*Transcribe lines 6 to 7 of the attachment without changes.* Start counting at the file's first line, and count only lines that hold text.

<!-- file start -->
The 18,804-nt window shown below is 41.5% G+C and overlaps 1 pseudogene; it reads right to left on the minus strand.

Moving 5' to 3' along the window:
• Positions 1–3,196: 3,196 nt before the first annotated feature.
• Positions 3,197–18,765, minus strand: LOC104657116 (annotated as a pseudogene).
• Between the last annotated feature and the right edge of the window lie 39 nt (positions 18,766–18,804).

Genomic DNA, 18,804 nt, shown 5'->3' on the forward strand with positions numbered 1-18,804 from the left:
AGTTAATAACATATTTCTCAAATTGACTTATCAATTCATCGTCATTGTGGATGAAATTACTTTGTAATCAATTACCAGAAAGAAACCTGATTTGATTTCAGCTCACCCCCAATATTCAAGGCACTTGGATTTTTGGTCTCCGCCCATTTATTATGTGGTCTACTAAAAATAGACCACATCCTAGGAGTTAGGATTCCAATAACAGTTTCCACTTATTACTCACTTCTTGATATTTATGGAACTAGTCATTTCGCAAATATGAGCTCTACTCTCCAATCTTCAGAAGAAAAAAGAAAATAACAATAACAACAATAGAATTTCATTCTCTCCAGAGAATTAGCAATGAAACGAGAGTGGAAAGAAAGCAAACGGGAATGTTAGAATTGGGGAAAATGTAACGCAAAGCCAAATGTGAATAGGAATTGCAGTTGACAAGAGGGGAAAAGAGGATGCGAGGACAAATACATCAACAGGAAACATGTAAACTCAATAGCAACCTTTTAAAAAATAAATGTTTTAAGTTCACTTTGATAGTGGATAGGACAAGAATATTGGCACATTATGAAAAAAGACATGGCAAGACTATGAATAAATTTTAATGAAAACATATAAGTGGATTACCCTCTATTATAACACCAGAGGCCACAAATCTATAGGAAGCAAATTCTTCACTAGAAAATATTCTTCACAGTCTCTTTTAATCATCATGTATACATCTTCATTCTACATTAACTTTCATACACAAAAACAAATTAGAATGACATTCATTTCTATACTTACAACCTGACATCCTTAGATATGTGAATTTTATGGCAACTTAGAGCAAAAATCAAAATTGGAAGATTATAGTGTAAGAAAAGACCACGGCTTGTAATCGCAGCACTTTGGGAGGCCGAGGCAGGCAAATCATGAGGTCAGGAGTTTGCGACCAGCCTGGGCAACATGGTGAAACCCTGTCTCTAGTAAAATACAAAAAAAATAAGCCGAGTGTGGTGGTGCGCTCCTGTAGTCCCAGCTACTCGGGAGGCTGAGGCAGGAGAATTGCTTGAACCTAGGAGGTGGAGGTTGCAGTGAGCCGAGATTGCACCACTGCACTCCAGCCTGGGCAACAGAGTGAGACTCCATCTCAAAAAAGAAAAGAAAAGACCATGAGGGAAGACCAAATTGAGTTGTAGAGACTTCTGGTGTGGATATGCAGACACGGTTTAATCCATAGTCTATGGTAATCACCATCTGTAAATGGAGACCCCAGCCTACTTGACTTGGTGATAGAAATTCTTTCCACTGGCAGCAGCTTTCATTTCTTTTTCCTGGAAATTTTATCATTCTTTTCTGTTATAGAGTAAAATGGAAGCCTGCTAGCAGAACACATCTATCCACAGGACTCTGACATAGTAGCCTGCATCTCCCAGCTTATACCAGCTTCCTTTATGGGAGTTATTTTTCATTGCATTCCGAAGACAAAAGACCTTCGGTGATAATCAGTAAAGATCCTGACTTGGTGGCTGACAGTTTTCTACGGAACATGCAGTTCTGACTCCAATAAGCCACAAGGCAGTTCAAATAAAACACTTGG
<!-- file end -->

Genomic DNA, 18,804 nt, shown 5'->3' on the forward strand with positions numbered 1-18,804 from the left:
AGTTAATAACATATTTCTCAAATTGACTTATCAATTCATCGTCATTGTGGATGAAATTACTTTGTAATCAATTACCAGAAAGAAACCTGATTTGATTTCAGCTCACCCCCAATATTCAAGGCACTTGGATTTTTGGTCTCCGCCCATTTATTATGTGGTCTACTAAAAATAGACCACATCCTAGGAGTTAGGATTCCAATAACAGTTTCCACTTATTACTCACTTCTTGATATTTATGGAACTAGTCATTTCGCAAATATGAGCTCTACTCTCCAATCTTCAGAAGAAAAAAGAAAATAACAATAACAACAATAGAATTTCATTCTCTCCAGAGAATTAGCAATGAAACGAGAGTGGAAAGAAAGCAAACGGGAATGTTAGAATTGGGGAAAATGTAACGCAAAGCCAAATGTGAATAGGAATTGCAGTTGACAAGAGGGGAAAAGAGGATGCGAGGACAAATACATCAACAGGAAACATGTAAACTCAATAGCAACCTTTTAAAAAATAAATGTTTTAAGTTCACTTTGATAGTGGATAGGACAAGAATATTGGCACATTATGAAAAAAGACATGGCAAGACTATGAATAAATTTTAATGAAAACATATAAGTGGATTACCCTCTATTATAACACCAGAGGCCACAAATCTATAGGAAGCAAATTCTTCACTAGAAAATATTCTTCACAGTCTCTTTTAATCATCATGTATACATCTTCATTCTACATTAACTTTCATACACAAAAACAAATTAGAATGACATTCATTTCTATACTTACAACCTGACATCCTTAGATATGTGAATTTTATGGCAACTTAGAGCAAAAATCAAAATTGGAAGATTATAGTGTAAGAAAAGACCACGGCTTGTAATCGCAGCACTTTGGGAGGCCGAGGCAGGCAAATCATGAGGTCAGGAGTTTGCGACCAGCCTGGGCAACATGGTGAAACCCTGTCTCTAGTAAAATACAAAAAAAATAAGCCGAGTGTGGTGGTGCGCTCCTGTAGTCCCAGCTACTCGGGAGGCTGAGGCAGGAGAATTGCTTGAACCTAGGAGGTGGAGGTTGCAGTGAGCCGAGATTGCACCACTGCACTCCAGCCTGGGCAACAGAGTGAGACTCCATCTCAAAAAAGAAAAGAAAAGACCATGAGGGAAGACCAAATTGAGTTGTAGAGACTTCTGGTGTGGATATGCAGACACGGTTTAATCCATAGTCTATGGTAATCACCATCTGTAAATGGAGACCCCAGCCTACTTGACTTGGTGATAGAAATTCTTTCCACTGGCAGCAGCTTTCATTTCTTTTTCCTGGAAATTTTATCATTCTTTTCTGTTATAGAGTAAAATGGAAGCCTGCTAGCAGAACACATCTATCCACAGGACTCTGACATAGTAGCCTGCATCTCCCAGCTTATACCAGCTTCCTTTATGGGAGTTATTTTTCATTGCATTCCGAAGACAAAAGACCTTCGGTGATAATCAGTAAAGATCCTGACTTGGTGGCTGACAGTTTTCTACGGAACATGCAGTTCTGACTCCAATAAGCCACAAGGCAGTTCAAATAAAACACTTGG